It is January 8 again, a year since the first meeting of the Joint Monitoring Group under the Director General Health Services was convened by director, emergency response, to formulate the government’s stand on COVID-19, a fast-emerging health threat then. A national task force with experts was also constituted.
Thus began India’s battle against a pandemic, which was not just a public health crisis but also one with economic and social consequences.
Backed by scientific advice and led by the Prime Minister, India’s proactive, pre-emptive and graded response exemplified the myriad fronts on which the central government coordinated policy and implementation across multiple departments and states.
The first advisory was received on January 17, 2020. DG, ICMR, colleague secretary in the ministry, always a phone call away, ensured that testing was arranged at the ICMR’s NIV laboratory. India’s first case came on January 30, a student returnee from Wuhan. Personally, till I handed over charge as health secretary to an able successor in end-July, these seven months were life changing. I had served as commissioner, disaster management, in the combined state of Andhra Pradesh, handled two cyclones, seven floods, a drought, and Zika and Nipah outbreaks, but this was unimaginably different. COVID was an evolving challenge, with no known “right way”, health infrastructure and human resources constraints, no treatment guidelines or training modules, high dependence on imports for essential protective equipment and testing probes/reagents. There was also an “infodemic” to counter.
These seven months taught me much — from lessons in humility to listening more than speaking, the value of collaborative leadership, and admiration for the selfless work of colleagues in central and state governments. I came away with respect and gratitude for the efforts of doctors, nurses, ASHAs, frontline workers, including police personnel and the armed forces, who apart from assisting in emergency operations, opened their facilities to civilians, compensating for infrastructure shortages. There was pride at the capability of our scientists and researchers, the pharma and related industry, which quickly re-engineered their processes to “Make in India” the essentials needed to fight the pandemic. Young journalists on the MoHFW beat kept awake all night to cover the news sent by our team, a media shy joint secretary became the face of the MoHFW. More importantly, I was filled with respect for our people who, ungrudgingly, made sacrifices, and a renewed faith in our resilience and ability to stand together.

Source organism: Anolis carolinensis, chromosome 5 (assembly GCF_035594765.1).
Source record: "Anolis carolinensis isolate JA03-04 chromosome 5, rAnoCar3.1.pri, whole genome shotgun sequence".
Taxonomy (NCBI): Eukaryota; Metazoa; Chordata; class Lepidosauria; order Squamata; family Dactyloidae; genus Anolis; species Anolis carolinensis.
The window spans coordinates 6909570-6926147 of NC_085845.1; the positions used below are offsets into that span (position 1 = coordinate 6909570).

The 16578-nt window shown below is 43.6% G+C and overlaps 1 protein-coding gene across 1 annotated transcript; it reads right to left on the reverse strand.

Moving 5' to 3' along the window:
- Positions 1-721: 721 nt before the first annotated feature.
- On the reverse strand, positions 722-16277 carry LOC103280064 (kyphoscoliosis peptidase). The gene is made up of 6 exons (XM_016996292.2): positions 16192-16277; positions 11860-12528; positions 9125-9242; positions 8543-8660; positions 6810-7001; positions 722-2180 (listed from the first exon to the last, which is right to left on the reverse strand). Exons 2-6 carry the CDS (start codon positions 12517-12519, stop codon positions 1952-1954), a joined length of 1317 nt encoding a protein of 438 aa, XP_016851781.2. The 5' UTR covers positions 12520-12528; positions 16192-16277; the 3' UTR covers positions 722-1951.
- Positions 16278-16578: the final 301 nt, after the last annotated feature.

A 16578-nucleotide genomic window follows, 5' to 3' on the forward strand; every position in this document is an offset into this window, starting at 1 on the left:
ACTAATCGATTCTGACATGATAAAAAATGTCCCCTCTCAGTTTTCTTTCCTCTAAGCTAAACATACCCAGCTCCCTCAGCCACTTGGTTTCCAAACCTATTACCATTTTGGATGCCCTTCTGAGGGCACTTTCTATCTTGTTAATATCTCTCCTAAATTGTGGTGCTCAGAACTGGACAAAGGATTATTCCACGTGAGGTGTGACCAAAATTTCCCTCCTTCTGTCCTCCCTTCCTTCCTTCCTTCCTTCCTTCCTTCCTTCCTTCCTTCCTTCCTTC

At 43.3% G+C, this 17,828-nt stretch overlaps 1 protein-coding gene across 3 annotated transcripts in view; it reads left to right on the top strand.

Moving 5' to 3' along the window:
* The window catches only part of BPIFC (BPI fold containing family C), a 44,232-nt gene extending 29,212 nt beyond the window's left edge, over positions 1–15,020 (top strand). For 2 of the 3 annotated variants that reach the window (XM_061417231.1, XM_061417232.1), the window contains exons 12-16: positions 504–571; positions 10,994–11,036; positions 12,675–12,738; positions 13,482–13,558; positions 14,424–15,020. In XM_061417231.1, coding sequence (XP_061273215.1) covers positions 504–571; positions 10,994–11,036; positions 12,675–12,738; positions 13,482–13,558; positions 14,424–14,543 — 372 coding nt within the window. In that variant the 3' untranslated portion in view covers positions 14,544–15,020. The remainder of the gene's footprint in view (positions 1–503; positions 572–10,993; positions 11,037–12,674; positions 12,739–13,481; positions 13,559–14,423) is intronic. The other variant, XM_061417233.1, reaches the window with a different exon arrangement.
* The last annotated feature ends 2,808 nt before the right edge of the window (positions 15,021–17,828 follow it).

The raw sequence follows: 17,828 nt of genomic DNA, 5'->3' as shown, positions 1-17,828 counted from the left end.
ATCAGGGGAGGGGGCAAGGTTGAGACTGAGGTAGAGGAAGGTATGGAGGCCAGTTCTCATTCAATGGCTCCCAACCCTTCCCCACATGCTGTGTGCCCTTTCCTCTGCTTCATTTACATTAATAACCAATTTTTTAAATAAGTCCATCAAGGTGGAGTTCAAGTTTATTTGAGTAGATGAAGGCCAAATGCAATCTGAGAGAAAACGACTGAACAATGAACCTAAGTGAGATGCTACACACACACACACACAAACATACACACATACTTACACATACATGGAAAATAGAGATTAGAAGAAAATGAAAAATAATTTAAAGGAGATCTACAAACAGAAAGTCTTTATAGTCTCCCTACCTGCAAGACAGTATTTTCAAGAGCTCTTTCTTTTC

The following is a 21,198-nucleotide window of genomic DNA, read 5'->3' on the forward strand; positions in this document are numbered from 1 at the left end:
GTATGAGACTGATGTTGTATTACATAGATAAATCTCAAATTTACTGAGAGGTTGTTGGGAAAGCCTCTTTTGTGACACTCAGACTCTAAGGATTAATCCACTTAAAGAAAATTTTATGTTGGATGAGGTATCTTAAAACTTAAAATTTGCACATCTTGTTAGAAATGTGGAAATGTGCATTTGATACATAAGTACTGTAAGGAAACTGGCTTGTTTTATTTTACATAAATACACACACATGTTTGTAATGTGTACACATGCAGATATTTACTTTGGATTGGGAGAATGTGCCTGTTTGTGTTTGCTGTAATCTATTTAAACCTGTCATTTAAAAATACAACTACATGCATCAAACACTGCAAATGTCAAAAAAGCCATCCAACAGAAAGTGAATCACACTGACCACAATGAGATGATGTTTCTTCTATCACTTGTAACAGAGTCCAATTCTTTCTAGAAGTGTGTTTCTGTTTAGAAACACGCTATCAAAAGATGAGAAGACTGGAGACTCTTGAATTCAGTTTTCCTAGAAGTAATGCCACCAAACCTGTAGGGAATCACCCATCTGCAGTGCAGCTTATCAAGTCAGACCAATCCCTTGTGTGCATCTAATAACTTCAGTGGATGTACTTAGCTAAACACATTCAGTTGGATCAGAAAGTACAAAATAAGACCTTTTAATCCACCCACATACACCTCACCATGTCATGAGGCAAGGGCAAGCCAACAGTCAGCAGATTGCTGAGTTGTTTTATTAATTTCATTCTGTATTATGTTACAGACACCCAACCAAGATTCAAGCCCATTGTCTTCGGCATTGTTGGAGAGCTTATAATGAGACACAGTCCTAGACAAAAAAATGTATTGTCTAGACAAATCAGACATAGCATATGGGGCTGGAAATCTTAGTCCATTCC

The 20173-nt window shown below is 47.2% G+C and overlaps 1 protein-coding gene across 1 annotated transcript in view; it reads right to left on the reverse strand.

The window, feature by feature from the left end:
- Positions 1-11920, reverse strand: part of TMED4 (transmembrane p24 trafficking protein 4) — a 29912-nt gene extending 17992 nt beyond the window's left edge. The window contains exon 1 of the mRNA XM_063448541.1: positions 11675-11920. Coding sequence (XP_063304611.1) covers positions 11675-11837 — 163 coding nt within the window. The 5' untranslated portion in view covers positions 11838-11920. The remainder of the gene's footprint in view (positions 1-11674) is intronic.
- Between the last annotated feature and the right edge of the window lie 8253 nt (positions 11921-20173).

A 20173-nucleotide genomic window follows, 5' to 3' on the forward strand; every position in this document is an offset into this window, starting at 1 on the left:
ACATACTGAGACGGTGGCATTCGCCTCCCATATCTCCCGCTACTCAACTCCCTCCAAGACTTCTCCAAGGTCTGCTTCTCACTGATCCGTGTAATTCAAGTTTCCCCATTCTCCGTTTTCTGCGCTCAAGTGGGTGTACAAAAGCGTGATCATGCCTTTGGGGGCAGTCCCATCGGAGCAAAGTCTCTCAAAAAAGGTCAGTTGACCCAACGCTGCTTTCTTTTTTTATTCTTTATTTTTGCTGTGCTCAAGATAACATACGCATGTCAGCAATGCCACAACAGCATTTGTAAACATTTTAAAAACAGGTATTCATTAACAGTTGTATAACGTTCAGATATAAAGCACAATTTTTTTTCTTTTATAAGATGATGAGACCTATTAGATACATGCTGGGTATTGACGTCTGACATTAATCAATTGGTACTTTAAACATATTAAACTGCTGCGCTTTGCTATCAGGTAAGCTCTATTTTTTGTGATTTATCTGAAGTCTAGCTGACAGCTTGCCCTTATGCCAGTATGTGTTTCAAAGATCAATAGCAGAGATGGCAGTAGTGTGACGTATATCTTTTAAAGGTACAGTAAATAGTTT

Led personally by the PM, the states and the Centre worked in harmony to meet the COVID-19 challenge in a spirit of cooperative federalism. Regular interactions of the PM with the chief ministers, Group of Ministers chaired by the health minister, committee of secretaries under the Cabinet Secretary, 11 empowered groups led by secretaries/member/CEO NITI Ayog, and almost daily video conferences of the minister, secretary and officers of MoHFW with states, enabled a focused response.
Guidance for public health teams, health facilities and service providers and the lay public was given. Testing, quarantine and isolation norms were framed and surveillance and case management protocols drafted. Guidelines were issued for the use of protective equipment, maintaining essential non-COVID health services, wearing masks and maintaining do gaz ki doori. Free helpline numbers were set up for COVID-related queries, specifically for mental health issues. Training resources for volunteers and frontline workers were created via the iGOT platform and human resources were moblised through covidwarriors.gov.in. Safety net packages for the vulnerable were organised (PM Garib Kalyan Yojana, a Rs 1.70-lakh-crore relief package). Guidelines were also issued for highlighting the inspirational work of COVID health professionals, development of the Arogya Setu App, redesigning e-Sanjeevani for teleconsultation, uploading real-time testing data on the ICMR portal and indigenous manufacturing of Trunat and rapid antigen testing kits. Once an importer of PPEs, masks and ventilators, the country became an exporter of these items.
Today, with a population of 135 crore, we have a case fatality rate of 1.45 per cent, a recovery rate of 96.3 per cent, over 15 lakh isolation, 2.7 lakh oxygen and 80,557 ICU beds and 40,627 ventilators. From one lab at the beginning of the pandemic, the country has 2,305 labs, and an enhanced testing capacity of 12 lakh tests per day. Behind this is the untiring work of experts, search for global best practices and consensus-building across stakeholders.
On January 3, India approved two indigenously manufactured vaccines, concurrently making extensive arrangements to rollout the world’s largest vaccination drive. I am sure, as always, together we can.
This article first appeared in the print edition on January 8, 2021 under the title ‘Covid lessons in humility’. The writer is former Union Secretary, Health & Family Welfare.